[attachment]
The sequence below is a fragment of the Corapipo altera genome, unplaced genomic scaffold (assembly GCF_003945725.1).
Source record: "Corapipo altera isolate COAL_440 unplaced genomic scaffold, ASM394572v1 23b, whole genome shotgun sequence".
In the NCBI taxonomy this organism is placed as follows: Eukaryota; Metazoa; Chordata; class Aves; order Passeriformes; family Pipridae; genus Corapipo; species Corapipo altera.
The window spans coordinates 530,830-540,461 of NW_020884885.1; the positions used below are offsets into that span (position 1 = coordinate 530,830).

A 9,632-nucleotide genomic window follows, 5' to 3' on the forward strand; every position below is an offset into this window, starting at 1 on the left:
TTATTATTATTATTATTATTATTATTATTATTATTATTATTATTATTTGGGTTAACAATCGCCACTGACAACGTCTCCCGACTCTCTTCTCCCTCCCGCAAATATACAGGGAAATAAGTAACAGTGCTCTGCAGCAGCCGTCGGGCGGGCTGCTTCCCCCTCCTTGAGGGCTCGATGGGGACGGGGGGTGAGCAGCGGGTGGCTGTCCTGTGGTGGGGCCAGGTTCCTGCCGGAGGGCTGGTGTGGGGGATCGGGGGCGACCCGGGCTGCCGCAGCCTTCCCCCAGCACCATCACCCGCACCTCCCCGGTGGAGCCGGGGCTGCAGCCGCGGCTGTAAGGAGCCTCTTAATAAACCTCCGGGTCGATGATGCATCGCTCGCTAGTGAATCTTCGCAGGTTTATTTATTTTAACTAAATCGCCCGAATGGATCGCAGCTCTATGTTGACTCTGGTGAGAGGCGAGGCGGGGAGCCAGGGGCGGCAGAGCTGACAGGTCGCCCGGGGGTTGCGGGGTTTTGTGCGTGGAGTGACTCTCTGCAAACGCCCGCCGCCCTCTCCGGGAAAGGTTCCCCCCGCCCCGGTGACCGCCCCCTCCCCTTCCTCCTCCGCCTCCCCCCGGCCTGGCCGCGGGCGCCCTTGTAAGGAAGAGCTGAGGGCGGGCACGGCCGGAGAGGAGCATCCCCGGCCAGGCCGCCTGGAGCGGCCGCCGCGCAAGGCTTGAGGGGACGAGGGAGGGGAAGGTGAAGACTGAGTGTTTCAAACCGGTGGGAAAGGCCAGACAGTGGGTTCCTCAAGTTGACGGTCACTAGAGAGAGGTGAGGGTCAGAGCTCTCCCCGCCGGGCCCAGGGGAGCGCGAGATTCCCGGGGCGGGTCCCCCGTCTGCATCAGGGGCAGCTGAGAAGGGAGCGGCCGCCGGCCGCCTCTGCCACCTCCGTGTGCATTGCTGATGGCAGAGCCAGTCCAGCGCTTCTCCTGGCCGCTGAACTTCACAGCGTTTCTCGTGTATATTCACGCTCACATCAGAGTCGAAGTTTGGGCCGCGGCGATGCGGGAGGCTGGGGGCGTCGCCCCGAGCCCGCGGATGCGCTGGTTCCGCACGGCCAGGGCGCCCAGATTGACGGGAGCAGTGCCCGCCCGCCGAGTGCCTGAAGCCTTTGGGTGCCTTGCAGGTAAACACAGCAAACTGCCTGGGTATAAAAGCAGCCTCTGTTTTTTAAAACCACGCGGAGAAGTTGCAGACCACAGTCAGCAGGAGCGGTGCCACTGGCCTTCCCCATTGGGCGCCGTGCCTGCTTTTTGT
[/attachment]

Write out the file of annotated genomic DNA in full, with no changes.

The sequence below is a fragment of the Corapipo altera genome, unplaced genomic scaffold (assembly GCF_003945725.1).
Source record: "Corapipo altera isolate COAL_440 unplaced genomic scaffold, ASM394572v1 23b, whole genome shotgun sequence".
In the NCBI taxonomy this organism is placed as follows: Eukaryota; Metazoa; Chordata; class Aves; order Passeriformes; family Pipridae; genus Corapipo; species Corapipo altera.
The window spans coordinates 530,830-540,461 of NW_020884885.1; the positions used below are offsets into that span (position 1 = coordinate 530,830).

A 9,632-nucleotide genomic window follows, 5' to 3' on the forward strand; every position below is an offset into this window, starting at 1 on the left:
TTATTATTATTATTATTATTATTATTATTATTATTATTATTATTATTTGGGTTAACAATCGCCACTGACAACGTCTCCCGACTCTCTTCTCCCTCCCGCAAATATACAGGGAAATAAGTAACAGTGCTCTGCAGCAGCCGTCGGGCGGGCTGCTTCCCCCTCCTTGAGGGCTCGATGGGGACGGGGGGTGAGCAGCGGGTGGCTGTCCTGTGGTGGGGCCAGGTTCCTGCCGGAGGGCTGGTGTGGGGGATCGGGGGCGACCCGGGCTGCCGCAGCCTTCCCCCAGCACCATCACCCGCACCTCCCCGGTGGAGCCGGGGCTGCAGCCGCGGCTGTAAGGAGCCTCTTAATAAACCTCCGGGTCGATGATGCATCGCTCGCTAGTGAATCTTCGCAGGTTTATTTATTTTAACTAAATCGCCCGAATGGATCGCAGCTCTATGTTGACTCTGGTGAGAGGCGAGGCGGGGAGCCAGGGGCGGCAGAGCTGACAGGTCGCCCGGGGGTTGCGGGGTTTTGTGCGTGGAGTGACTCTCTGCAAACGCCCGCCGCCCTCTCCGGGAAAGGTTCCCCCCGCCCCGGTGACCGCCCCCTCCCCTTCCTCCTCCGCCTCCCCCCGGCCTGGCCGCGGGCGCCCTTGTAAGGAAGAGCTGAGGGCGGGCACGGCCGGAGAGGAGCATCCCCGGCCAGGCCGCCTGGAGCGGCCGCCGCGCAAGGCTTGAGGGGACGAGGGAGGGGAAGGTGAAGACTGAGTGTTTCAAACCGGTGGGAAAGGCCAGACAGTGGGTTCCTCAAGTTGACGGTCACTAGAGAGAGGTGAGGGTCAGAGCTCTCCCCGCCGGGCCCAGGGGAGCGCGAGATTCCCGGGGCGGGTCCCCCGTCTGCATCAGGGGCAGCTGAGAAGGGAGCGGCCGCCGGCCGCCTCTGCCACCTCCGTGTGCATTGCTGATGGCAGAGCCAGTCCAGCGCTTCTCCTGGCCGCTGAACTTCACAGCGTTTCTCGTGTATATTCACGCTCACATCAGAGTCGAAGTTTGGGCCGCGGCGATGCGGGAGGCTGGGGGCGTCGCCCCGAGCCCGCGGATGCGCTGGTTCCGCACGGCCAGGGCGCCCAGATTGACGGGAGCAGTGCCCGCCCGCCGAGTGCCTGAAGCCTTTGGGTGCCTTGCAGGTAAACACAGCAAACTGCCTGGGTATAAAAGCAGCCTCTGTTTTTTAAAACCACGCGGAGAAGTTGCAGACCACAGTCAGCAGGAGCGGTGCCACTGGCCTTCCCCATTGGGCGCCGTGCCTGCTTTTTGT